Bailey Boone pulled open one of the two impressive old leaded glass doors of the Ministry Inn and nearly dropped her Tumi carry-on roller bag at the unexpected, and very loud jingling of bells that knocked against the glass.
Did they still hang bells from the doors of every business in this town? Clearly it was still a thing here in Ministry, Alabama. Or maybe it was only for Christmas. Because it was December first, which meant Ministry was decked out in its full holiday finery, from streetlights wrapped like candy canes to the faux snow sprayed around the edges of every store front in town, despite the questionably fall-ish temps in the South. But that could change on a dime around here, and Bailey prayed it would for her selfish purposes.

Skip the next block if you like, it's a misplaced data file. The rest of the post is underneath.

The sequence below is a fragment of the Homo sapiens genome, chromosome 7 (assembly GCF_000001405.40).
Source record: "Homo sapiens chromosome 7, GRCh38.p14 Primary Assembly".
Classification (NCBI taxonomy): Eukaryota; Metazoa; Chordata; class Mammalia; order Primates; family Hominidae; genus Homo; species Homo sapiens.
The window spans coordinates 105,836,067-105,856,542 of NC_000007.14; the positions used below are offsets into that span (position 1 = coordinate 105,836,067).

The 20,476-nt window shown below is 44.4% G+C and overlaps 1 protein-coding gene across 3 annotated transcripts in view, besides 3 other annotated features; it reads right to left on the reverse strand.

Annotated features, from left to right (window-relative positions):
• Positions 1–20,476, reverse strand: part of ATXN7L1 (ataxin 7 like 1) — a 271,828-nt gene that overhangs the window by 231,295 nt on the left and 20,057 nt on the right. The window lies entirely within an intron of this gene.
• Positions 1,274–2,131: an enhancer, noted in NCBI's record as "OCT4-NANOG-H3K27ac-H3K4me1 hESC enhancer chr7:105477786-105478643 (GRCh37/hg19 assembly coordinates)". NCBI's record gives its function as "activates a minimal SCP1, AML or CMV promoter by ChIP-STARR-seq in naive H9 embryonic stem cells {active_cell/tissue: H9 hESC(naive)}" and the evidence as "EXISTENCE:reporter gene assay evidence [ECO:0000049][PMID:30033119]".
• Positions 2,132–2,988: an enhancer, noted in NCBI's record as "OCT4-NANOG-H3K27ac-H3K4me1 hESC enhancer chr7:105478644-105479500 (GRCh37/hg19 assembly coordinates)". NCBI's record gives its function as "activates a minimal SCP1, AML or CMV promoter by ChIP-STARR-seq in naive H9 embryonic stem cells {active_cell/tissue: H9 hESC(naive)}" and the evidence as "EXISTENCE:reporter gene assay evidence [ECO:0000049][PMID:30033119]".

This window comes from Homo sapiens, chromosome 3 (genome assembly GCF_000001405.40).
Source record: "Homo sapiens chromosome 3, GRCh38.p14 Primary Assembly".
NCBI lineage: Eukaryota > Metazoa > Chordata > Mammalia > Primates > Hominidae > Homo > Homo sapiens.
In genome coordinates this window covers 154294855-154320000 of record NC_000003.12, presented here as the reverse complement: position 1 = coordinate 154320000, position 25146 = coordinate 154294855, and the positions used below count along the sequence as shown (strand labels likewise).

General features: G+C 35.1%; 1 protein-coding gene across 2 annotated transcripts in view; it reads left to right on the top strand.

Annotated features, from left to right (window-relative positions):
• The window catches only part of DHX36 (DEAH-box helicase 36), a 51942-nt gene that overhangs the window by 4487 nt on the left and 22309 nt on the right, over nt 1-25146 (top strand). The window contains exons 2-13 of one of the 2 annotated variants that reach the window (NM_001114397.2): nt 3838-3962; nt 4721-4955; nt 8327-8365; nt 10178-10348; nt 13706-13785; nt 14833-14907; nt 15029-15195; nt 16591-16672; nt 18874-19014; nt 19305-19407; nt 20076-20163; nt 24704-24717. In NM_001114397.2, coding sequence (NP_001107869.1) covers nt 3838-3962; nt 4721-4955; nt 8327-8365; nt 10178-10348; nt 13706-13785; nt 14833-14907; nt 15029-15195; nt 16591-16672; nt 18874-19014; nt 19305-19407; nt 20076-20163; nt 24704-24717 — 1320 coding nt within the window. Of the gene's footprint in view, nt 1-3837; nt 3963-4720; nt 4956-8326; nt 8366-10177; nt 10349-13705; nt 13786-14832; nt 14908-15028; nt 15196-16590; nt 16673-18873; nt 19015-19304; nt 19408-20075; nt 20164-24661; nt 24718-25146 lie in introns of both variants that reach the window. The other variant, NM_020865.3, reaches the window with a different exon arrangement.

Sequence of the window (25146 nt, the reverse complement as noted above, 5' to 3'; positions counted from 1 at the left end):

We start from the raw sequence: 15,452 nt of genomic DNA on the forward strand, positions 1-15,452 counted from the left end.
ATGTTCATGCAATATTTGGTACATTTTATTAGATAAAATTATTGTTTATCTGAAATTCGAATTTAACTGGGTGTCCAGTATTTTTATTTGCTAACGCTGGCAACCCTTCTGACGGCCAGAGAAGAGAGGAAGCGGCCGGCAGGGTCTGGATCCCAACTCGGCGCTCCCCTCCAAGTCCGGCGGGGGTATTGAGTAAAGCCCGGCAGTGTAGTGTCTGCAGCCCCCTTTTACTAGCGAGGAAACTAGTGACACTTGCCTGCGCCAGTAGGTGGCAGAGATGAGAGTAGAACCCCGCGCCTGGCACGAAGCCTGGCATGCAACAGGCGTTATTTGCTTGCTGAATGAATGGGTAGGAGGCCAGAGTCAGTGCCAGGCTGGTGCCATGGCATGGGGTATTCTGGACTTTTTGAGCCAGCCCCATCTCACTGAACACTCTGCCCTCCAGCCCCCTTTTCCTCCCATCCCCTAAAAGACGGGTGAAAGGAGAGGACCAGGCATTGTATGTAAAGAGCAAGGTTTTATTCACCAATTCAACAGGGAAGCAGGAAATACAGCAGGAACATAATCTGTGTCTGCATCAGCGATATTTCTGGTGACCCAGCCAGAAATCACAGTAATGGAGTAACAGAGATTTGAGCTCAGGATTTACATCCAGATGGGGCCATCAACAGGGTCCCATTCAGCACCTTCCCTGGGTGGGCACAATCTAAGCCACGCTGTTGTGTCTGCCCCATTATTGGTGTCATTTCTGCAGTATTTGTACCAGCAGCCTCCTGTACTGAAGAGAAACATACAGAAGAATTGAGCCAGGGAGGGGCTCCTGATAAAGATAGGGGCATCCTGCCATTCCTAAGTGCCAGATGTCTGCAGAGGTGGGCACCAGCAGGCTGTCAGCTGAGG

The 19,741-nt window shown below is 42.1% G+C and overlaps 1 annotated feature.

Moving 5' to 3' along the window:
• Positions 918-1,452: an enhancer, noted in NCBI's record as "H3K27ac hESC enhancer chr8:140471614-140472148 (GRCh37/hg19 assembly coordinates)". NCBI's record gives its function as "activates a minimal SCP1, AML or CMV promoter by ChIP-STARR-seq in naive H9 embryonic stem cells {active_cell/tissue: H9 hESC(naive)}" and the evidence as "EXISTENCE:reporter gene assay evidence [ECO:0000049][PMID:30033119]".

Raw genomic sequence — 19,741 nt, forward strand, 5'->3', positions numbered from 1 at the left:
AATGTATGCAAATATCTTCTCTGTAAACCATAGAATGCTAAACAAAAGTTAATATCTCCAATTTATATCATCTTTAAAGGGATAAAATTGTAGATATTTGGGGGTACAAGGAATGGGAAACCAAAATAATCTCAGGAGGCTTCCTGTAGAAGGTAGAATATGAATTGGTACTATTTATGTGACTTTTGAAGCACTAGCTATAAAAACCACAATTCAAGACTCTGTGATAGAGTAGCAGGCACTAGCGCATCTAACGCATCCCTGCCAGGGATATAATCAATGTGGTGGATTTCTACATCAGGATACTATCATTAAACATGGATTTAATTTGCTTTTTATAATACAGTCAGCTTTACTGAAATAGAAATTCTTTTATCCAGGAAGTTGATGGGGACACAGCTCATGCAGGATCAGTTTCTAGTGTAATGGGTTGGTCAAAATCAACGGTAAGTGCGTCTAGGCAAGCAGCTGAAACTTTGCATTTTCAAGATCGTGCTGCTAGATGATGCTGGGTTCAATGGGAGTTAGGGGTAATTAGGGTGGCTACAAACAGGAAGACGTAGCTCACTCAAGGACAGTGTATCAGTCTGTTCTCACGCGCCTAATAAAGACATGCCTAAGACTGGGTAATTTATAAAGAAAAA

That’s exactly why she’d landed back here. Christmas. Not the holiday as much as the décor. And the many, many red and green activities Ministry had to offer in the coming weeks. Bailey required a town where Christmas abounded. And there was none better than her hometown. Coming back here had been out of pure necessity—job related of course. Bailey was on a mission to get her long-awaited and much-deserved promotion.
The price: returning to the place she’d mostly avoided during her adult life. This meant dealing with Seth McKay, for one. And coming back home, where she would definitely run into all the people she’d known in her previous life. It would all be—awkward—and Bailey hated awkward.